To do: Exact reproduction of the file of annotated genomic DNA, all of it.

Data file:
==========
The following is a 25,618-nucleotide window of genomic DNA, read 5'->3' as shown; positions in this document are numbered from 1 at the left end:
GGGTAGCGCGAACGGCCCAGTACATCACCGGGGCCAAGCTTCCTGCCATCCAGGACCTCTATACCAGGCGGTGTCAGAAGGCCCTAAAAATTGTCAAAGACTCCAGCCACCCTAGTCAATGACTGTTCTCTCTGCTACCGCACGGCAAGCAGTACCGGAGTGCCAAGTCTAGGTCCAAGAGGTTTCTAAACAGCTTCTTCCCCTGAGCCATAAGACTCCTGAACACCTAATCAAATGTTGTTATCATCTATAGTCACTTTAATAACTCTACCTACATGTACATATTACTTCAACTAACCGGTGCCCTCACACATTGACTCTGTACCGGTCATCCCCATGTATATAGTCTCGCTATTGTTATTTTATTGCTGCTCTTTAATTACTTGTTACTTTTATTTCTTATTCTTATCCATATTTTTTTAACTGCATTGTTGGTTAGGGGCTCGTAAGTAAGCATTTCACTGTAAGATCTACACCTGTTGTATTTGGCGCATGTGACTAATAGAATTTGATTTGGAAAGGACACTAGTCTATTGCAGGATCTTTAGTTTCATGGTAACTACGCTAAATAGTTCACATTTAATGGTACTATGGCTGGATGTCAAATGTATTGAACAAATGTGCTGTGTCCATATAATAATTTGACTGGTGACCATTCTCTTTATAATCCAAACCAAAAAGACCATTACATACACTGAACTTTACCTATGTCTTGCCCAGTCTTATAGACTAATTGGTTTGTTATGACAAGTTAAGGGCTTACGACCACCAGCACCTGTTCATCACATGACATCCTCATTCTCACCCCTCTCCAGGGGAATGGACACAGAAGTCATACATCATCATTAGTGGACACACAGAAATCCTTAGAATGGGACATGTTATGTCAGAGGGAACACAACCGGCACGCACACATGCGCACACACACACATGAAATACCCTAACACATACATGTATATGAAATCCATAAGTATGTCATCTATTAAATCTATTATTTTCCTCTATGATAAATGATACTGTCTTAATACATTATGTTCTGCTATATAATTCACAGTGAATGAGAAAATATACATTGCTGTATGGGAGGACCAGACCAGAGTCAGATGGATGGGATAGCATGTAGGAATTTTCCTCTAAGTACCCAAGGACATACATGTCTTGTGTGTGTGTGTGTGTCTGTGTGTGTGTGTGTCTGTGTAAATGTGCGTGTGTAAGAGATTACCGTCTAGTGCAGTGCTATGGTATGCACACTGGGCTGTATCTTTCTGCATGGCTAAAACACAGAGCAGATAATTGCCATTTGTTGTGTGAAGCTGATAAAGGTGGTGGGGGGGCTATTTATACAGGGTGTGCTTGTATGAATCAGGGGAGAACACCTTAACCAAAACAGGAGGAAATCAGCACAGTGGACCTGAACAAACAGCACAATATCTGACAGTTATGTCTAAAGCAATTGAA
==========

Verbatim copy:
The following is a 25,618-nucleotide window of genomic DNA, read 5'->3' as shown; positions in this document are numbered from 1 at the left end:
GGGTAGCGCGAACGGCCCAGTACATCACCGGGGCCAAGCTTCCTGCCATCCAGGACCTCTATACCAGGCGGTGTCAGAAGGCCCTAAAAATTGTCAAAGACTCCAGCCACCCTAGTCAATGACTGTTCTCTCTGCTACCGCACGGCAAGCAGTACCGGAGTGCCAAGTCTAGGTCCAAGAGGTTTCTAAACAGCTTCTTCCCCTGAGCCATAAGACTCCTGAACACCTAATCAAATGTTGTTATCATCTATAGTCACTTTAATAACTCTACCTACATGTACATATTACTTCAACTAACCGGTGCCCTCACACATTGACTCTGTACCGGTCATCCCCATGTATATAGTCTCGCTATTGTTATTTTATTGCTGCTCTTTAATTACTTGTTACTTTTATTTCTTATTCTTATCCATATTTTTTTAACTGCATTGTTGGTTAGGGGCTCGTAAGTAAGCATTTCACTGTAAGATCTACACCTGTTGTATTTGGCGCATGTGACTAATAGAATTTGATTTGGAAAGGACACTAGTCTATTGCAGGATCTTTAGTTTCATGGTAACTACGCTAAATAGTTCACATTTAATGGTACTATGGCTGGATGTCAAATGTATTGAACAAATGTGCTGTGTCCATATAATAATTTGACTGGTGACCATTCTCTTTATAATCCAAACCAAAAAGACCATTACATACACTGAACTTTACCTATGTCTTGCCCAGTCTTATAGACTAATTGGTTTGTTATGACAAGTTAAGGGCTTACGACCACCAGCACCTGTTCATCACATGACATCCTCATTCTCACCCCTCTCCAGGGGAATGGACACAGAAGTCATACATCATCATTAGTGGACACACAGAAATCCTTAGAATGGGACATGTTATGTCAGAGGGAACACAACCGGCACGCACACATGCGCACACACACACATGAAATACCCTAACACATACATGTATATGAAATCCATAAGTATGTCATCTATTAAATCTATTATTTTCCTCTATGATAAATGATACTGTCTTAATACATTATGTTCTGCTATATAATTCACAGTGAATGAGAAAATATACATTGCTGTATGGGAGGACCAGACCAGAGTCAGATGGATGGGATAGCATGTAGGAATTTTCCTCTAAGTACCCAAGGACATACATGTCTTGTGTGTGTGTGTGTGTCTGTGTGTGTGTGTGTCTGTGTAAATGTGCGTGTGTAAGAGATTACCGTCTAGTGCAGTGCTATGGTATGCACACTGGGCTGTATCTTTCTGCATGGCTAAAACACAGAGCAGATAATTGCCATTTGTTGTGTGAAGCTGATAAAGGTGGTGGGGGGGCTATTTATACAGGGTGTGCTTGTATGAATCAGGGGAGAACACCTTAACCAAAACAGGAGGAAATCAGCACAGTGGACCTGAACAAACAGCACAATATCTGACAGTTATGTCTAAAGCAATTGAA